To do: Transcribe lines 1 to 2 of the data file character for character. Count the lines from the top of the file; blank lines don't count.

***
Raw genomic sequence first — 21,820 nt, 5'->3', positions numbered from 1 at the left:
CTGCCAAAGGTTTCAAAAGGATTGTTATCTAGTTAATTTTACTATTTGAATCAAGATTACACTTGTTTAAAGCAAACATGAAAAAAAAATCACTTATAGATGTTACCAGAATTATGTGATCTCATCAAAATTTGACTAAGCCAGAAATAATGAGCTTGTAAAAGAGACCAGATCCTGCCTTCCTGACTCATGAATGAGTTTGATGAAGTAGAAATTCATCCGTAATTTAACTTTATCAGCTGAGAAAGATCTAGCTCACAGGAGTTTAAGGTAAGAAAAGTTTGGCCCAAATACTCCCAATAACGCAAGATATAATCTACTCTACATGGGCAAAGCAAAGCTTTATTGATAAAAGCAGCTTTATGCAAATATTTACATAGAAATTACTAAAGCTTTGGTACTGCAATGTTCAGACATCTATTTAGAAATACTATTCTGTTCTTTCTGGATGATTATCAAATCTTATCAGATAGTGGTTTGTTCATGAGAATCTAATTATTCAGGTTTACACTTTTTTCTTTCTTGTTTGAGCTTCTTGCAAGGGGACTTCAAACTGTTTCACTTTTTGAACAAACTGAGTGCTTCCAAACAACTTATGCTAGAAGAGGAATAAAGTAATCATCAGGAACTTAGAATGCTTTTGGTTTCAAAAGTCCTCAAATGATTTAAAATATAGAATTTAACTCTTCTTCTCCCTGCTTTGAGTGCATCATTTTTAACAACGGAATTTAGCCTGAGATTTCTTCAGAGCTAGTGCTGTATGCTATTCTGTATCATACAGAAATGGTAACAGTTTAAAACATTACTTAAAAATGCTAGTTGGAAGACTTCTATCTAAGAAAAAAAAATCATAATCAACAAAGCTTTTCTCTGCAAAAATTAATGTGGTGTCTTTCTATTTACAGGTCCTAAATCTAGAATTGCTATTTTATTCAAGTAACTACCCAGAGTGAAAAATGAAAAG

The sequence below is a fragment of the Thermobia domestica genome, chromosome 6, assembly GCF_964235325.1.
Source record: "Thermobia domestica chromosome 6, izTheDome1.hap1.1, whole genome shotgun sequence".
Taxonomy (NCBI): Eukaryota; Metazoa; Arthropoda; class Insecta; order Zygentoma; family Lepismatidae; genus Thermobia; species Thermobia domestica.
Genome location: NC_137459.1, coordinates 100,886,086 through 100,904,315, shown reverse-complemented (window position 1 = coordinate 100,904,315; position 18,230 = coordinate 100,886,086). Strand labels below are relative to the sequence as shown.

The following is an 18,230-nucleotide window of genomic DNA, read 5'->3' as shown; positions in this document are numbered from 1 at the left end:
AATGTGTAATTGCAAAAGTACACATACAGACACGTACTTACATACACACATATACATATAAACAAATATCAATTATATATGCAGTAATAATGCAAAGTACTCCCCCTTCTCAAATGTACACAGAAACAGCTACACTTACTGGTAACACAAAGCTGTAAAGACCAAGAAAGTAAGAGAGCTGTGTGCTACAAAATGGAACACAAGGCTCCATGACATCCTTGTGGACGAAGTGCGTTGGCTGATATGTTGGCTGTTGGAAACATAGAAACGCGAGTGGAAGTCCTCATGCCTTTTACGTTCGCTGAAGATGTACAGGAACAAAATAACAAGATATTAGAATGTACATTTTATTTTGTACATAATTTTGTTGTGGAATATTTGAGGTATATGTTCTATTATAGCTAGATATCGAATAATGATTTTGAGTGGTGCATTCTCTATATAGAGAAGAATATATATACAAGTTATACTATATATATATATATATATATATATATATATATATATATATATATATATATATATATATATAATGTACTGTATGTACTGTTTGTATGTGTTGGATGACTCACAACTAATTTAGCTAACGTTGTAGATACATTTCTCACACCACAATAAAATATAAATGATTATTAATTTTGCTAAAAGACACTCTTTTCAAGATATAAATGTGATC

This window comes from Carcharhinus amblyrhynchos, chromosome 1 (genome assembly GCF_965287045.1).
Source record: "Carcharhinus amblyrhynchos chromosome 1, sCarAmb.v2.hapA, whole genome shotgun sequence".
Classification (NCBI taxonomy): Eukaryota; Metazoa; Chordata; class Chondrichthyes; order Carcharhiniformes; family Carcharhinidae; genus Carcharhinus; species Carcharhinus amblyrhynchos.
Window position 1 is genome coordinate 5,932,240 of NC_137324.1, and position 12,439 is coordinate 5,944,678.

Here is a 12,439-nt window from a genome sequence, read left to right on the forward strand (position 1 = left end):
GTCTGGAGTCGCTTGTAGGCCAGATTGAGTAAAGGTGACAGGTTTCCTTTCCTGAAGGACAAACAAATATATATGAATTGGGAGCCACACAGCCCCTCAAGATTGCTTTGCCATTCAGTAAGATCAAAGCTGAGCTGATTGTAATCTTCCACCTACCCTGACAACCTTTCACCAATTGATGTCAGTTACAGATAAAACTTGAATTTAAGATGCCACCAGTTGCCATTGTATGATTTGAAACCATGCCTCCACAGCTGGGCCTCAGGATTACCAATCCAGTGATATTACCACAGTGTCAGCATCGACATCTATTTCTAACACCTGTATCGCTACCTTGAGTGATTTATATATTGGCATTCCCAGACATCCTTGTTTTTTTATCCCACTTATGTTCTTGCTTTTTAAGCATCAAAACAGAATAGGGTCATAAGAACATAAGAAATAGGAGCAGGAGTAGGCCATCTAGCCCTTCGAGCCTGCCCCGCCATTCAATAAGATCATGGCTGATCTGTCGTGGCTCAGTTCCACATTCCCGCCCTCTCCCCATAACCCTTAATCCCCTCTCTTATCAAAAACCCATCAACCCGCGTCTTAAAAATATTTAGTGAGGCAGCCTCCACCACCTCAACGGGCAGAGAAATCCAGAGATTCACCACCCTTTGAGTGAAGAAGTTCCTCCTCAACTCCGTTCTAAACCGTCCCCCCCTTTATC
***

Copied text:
Raw genomic sequence first — 21,820 nt, 5'->3', positions numbered from 1 at the left:
CTGCCAAAGGTTTCAAAAGGATTGTTATCTAGTTAATTTTACTATTTGAATCAAGATTACACTTGTTTAAAGCAAACATGAAAAAAAAATCACTTATAGATGTTACCAGAATTATGTGATCTCATCAAAATTTGACTAAGCCAGAAATAATGAGCTTGTAAAAGAGACCAGATCCTGCCTTCCTGACTCATGAATGAGTTTGATGAAGTAGAAATTCATCCGTAATTTAACTTTATCAGCTGAGAAAGATCTAGCTCACAGGAGTTTAAGGTAAGAAAAGTTTGGCCCAAATACTCCCAATAACGCAAGATATAATCTACTCTACATGGGCAAAGCAAAGCTTTATTGATAAAAGCAGCTTTATGCAAATATTTACATAGAAATTACTAAAGCTTTGGTACTGCAATGTTCAGACATCTATTTAGAAATACTATTCTGTTCTTTCTGGATGATTATCAAATCTTATCAGATAGTGGTTTGTTCATGAGAATCTAATTATTCAGGTTTACACTTTTTTCTTTCTTGTTTGAGCTTCTTGCAAGGGGACTTCAAACTGTTTCACTTTTTGAACAAACTGAGTGCTTCCAAACAACTTATGCTAGAAGAGGAATAAAGTAATCATCAGGAACTTAGAATGCTTTTGGTTTCAAAAGTCCTCAAATGATTTAAAATATAGAATTTAACTCTTCTTCTCCCTGCTTTGAGTGCATCATTTTTAACAACGGAATTTAGCCTGAGATTTCTTCAGAGCTAGTGCTGTATGCTATTCTGTATCATACAGAAATGGTAACAGTTTAAAACATTACTTAAAAATGCTAGTTGGAAGACTTCTATCTAAGAAAAAAAAATCATAATCAACAAAGCTTTTCTCTGCAAAAATTAATGTGGTGTCTTTCTATTTACAGGTCCTAAATCTAGAATTGCTATTTTATTCAAGTAACTACCCAGAGTGAAAAATGAAAAG